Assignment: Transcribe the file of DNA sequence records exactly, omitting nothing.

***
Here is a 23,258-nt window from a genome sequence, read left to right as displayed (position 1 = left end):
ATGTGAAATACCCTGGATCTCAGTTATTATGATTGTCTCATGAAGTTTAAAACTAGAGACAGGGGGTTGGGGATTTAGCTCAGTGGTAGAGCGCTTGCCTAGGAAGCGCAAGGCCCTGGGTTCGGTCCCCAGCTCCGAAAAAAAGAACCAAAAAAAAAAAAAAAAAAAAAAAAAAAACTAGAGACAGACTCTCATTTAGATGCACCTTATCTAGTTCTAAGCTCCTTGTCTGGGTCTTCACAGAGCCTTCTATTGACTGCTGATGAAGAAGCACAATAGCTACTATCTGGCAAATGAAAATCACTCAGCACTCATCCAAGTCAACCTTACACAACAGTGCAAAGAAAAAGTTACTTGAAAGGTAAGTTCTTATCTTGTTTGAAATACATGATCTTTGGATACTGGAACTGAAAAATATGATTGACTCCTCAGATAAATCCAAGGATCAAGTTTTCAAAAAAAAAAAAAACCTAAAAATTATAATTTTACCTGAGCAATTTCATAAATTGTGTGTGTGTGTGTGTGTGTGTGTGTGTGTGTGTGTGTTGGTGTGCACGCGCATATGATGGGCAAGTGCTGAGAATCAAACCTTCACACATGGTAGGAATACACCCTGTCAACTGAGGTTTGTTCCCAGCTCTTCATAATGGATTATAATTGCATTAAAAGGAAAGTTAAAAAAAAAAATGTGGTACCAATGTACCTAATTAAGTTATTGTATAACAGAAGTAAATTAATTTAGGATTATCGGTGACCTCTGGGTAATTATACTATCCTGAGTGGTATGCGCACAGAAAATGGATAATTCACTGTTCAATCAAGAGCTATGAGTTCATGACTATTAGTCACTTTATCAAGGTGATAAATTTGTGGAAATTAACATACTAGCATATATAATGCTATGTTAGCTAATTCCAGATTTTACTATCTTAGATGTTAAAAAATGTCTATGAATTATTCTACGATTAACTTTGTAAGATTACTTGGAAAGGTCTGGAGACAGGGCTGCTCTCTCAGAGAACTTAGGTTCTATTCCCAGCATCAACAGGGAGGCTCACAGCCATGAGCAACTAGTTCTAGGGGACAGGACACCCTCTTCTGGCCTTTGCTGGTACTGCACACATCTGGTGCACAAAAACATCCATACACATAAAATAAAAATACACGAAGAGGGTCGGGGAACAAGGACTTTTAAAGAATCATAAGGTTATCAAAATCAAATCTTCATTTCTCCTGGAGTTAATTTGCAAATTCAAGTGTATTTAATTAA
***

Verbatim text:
Here is a 23,258-nt window from a genome sequence, read left to right as displayed (position 1 = left end):
ATGTGAAATACCCTGGATCTCAGTTATTATGATTGTCTCATGAAGTTTAAAACTAGAGACAGGGGGTTGGGGATTTAGCTCAGTGGTAGAGCGCTTGCCTAGGAAGCGCAAGGCCCTGGGTTCGGTCCCCAGCTCCGAAAAAAAGAACCAAAAAAAAAAAAAAAAAAAAAAAAAAAACTAGAGACAGACTCTCATTTAGATGCACCTTATCTAGTTCTAAGCTCCTTGTCTGGGTCTTCACAGAGCCTTCTATTGACTGCTGATGAAGAAGCACAATAGCTACTATCTGGCAAATGAAAATCACTCAGCACTCATCCAAGTCAACCTTACACAACAGTGCAAAGAAAAAGTTACTTGAAAGGTAAGTTCTTATCTTGTTTGAAATACATGATCTTTGGATACTGGAACTGAAAAATATGATTGACTCCTCAGATAAATCCAAGGATCAAGTTTTCAAAAAAAAAAAAAACCTAAAAATTATAATTTTACCTGAGCAATTTCATAAATTGTGTGTGTGTGTGTGTGTGTGTGTGTGTGTGTGTGTGTTGGTGTGCACGCGCATATGATGGGCAAGTGCTGAGAATCAAACCTTCACACATGGTAGGAATACACCCTGTCAACTGAGGTTTGTTCCCAGCTCTTCATAATGGATTATAATTGCATTAAAAGGAAAGTTAAAAAAAAAAATGTGGTACCAATGTACCTAATTAAGTTATTGTATAACAGAAGTAAATTAATTTAGGATTATCGGTGACCTCTGGGTAATTATACTATCCTGAGTGGTATGCGCACAGAAAATGGATAATTCACTGTTCAATCAAGAGCTATGAGTTCATGACTATTAGTCACTTTATCAAGGTGATAAATTTGTGGAAATTAACATACTAGCATATATAATGCTATGTTAGCTAATTCCAGATTTTACTATCTTAGATGTTAAAAAATGTCTATGAATTATTCTACGATTAACTTTGTAAGATTACTTGGAAAGGTCTGGAGACAGGGCTGCTCTCTCAGAGAACTTAGGTTCTATTCCCAGCATCAACAGGGAGGCTCACAGCCATGAGCAACTAGTTCTAGGGGACAGGACACCCTCTTCTGGCCTTTGCTGGTACTGCACACATCTGGTGCACAAAAACATCCATACACATAAAATAAAAATACACGAAGAGGGTCGGGGAACAAGGACTTTTAAAGAATCATAAGGTTATCAAAATCAAATCTTCATTTCTCCTGGAGTTAATTTGCAAATTCAAGTGTATTTAATTAA